ecological farming

by danielaterrile

BRUSSELS (22 June 2010)
– “Governments and international agencies urgently
need to boost ecological farming
techniques to increase food production and
save the climate,” said UN Special
Rapporteur on the Right to Food, Olivier
De Schutter, while presenting the findings
at an international meeting on agroecology
held in Brussels on 21 and 22 June.

Along with 25 of the world’s most renowned
experts on agroecology, the UN expert
urged the international community to
re-think current agricultural policies and
build on the potential of agroecology.

“One year ago, Heads of States at the G20
gathering in Italy committed to mobilizing
$22 billion over a period of three years
to improve global food security. This was
welcome news, but the most pressing issue
regarding reinvestment in agriculture is
not how much, but how,” Olivier De
Schutter said .

“Today, most efforts are made towards
large-scale investments in land –
including many instances of land grabbing
– and towards a ‘Green Revolution’ model
to boost food production: improved seeds,
chemical fertilisers and machines,” the
Special Rapporteur remarked. “But scant
attention has been paid to agroecological
methods that have been shown to improve
food production and farmers’ incomes,
while at the same time protecting the
soil, water, and climate.”

The widest study ever conducted on
agroecological approaches (Jules Pretty,
Essex University, UK) covered 286 projects
in 57 developing countries, representing a
total surface of 37 million hectares: the
average crop yield gain was 79%. Concrete
examples of ‘agroecological success
stories’ abound in Africa.

In Tanzania, the Western provinces of
Shinyanga and Tabora used to be known as
the ‘Desert of Tanzania’. However, the use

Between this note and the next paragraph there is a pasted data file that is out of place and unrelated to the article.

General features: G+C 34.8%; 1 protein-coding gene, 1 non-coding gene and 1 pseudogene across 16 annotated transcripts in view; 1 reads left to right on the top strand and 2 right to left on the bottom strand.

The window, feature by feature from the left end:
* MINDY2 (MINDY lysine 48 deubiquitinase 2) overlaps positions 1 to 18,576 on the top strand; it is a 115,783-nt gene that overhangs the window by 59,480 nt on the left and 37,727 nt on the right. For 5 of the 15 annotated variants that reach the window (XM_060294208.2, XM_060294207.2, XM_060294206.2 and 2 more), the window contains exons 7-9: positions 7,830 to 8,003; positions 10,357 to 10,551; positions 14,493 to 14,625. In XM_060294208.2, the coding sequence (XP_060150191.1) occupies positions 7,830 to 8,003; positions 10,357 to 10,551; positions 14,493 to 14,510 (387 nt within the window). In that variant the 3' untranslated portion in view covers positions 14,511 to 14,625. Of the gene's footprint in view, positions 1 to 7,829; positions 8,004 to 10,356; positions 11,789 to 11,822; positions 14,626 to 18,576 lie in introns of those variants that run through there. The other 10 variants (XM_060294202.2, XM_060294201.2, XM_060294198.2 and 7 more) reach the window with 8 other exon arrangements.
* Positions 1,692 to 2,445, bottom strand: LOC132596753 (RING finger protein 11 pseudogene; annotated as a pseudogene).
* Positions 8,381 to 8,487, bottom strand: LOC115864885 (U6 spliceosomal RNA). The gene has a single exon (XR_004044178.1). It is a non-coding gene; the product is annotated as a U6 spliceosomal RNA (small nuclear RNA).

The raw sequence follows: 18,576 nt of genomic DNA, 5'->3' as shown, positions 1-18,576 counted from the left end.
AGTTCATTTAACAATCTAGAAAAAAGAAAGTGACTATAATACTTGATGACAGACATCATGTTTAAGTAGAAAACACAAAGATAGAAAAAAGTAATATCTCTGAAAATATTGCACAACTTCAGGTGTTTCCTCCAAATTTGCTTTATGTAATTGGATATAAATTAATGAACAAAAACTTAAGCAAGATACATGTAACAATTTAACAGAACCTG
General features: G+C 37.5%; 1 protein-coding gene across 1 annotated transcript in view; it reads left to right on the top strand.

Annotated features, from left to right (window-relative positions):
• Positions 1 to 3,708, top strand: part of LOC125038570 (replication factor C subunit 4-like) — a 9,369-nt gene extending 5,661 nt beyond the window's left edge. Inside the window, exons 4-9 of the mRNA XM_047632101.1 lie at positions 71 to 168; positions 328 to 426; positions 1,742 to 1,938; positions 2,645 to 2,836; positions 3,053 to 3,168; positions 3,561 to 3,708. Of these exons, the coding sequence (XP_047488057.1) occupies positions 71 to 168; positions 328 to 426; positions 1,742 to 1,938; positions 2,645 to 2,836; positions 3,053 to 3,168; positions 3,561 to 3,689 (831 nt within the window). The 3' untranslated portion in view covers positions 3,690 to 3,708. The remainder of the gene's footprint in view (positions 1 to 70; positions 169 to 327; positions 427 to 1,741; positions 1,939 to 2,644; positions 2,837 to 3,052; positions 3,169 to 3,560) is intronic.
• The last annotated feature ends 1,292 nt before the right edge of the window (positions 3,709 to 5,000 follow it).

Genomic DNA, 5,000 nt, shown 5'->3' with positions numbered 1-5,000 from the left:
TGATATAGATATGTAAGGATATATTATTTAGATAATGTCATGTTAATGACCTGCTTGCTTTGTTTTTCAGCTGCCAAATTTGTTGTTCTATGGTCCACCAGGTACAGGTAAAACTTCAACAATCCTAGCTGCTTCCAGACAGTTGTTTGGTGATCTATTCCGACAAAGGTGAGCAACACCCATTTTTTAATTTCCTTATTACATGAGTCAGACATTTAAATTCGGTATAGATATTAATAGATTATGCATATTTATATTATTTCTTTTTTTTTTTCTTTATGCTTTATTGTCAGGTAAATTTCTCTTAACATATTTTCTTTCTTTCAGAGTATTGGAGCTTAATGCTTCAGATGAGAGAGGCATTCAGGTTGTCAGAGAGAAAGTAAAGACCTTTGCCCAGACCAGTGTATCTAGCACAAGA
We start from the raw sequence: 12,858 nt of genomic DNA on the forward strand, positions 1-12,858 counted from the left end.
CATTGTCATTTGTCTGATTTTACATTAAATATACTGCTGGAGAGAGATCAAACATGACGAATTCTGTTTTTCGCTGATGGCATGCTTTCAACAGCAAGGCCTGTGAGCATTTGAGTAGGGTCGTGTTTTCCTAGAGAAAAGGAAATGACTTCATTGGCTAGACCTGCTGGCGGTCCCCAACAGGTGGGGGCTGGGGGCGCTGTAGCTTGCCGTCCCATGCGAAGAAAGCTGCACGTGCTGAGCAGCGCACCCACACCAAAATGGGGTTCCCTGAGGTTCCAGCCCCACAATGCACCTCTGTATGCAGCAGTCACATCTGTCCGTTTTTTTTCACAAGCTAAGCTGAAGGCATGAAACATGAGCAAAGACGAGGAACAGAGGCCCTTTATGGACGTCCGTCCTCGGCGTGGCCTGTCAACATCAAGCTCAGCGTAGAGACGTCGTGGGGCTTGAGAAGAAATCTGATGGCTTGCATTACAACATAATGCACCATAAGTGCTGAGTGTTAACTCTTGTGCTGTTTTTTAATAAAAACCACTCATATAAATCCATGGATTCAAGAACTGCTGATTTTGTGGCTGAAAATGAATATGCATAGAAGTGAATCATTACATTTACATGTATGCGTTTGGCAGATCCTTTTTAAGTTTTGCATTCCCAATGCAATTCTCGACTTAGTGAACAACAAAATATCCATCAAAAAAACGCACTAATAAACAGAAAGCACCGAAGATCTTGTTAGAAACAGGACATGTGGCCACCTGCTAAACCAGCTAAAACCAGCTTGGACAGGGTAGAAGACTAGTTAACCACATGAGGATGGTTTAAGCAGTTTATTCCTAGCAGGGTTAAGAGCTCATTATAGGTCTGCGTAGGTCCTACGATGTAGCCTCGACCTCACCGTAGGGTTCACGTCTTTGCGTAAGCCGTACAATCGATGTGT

of agroforestry techniques and
participatory processes allowed some
350,000 hectares of land to be
rehabilitated in two decades. Profits per
household rose by as much as USD 500 a
year. Similar techniques are used in
Malawi, where some 100,000 smallholders in
2005 benefited to some degree from the use
of fertilizer trees.

“With more than a billion hungry people on
the planet, and the climate disruptions
ahead of us, we must rapidly scale up
these sustainable techniques,” De Schutter
said. “Even if it makes the task more
complex, we have to find a way of
addressing global hunger, climate change,
and the depletion of natural resources,
all at the same time. Anything short of
this would be an exercise in futility.”

The experts gathering in Brussels
identified the policies that could develop
agroecological approaches to the scale
needed to feed the world in 2050. They
based their work on the experiences of
countries that have pro-agroecology
policies – such as Cuba or Brazil – as
well as on the successful experiences from
international research centres such as the
World Agroforestry Center in Nairobi, and
on the programmes of La Via Campesina, the
transnational peasant movement, which runs
agroecology training programmes.

“We can scale up these sustainable models
of agriculture, and ensure that they work
for the benefit of the poorest farmers.
What is needed now is political will to
move from successful pilot projects to
nation-wide policies,” the UN Special
Rapporteur said. In conclusion, he
announced that he would ask the Committee
on World Food Security – what should
become in time the ‘Security Council’ for
food security – to work during its October
session on the policy levers to scale up
agroecology. “This is the best option we
have today. We can’t afford not to use
it.”

(*) The international seminar “The
contribution of agroecological approaches
to meet 2050 global food needs” was held
in Brussels on 21 and 22 June. Convened
under the auspices of the mandate of the
UN Special Rapporteur on the Right to
Food, Prof. Olivier De Schutter, it
brought together agroecology experts,
decision makers at national and
international levels, and representatives
of farmer organizations.

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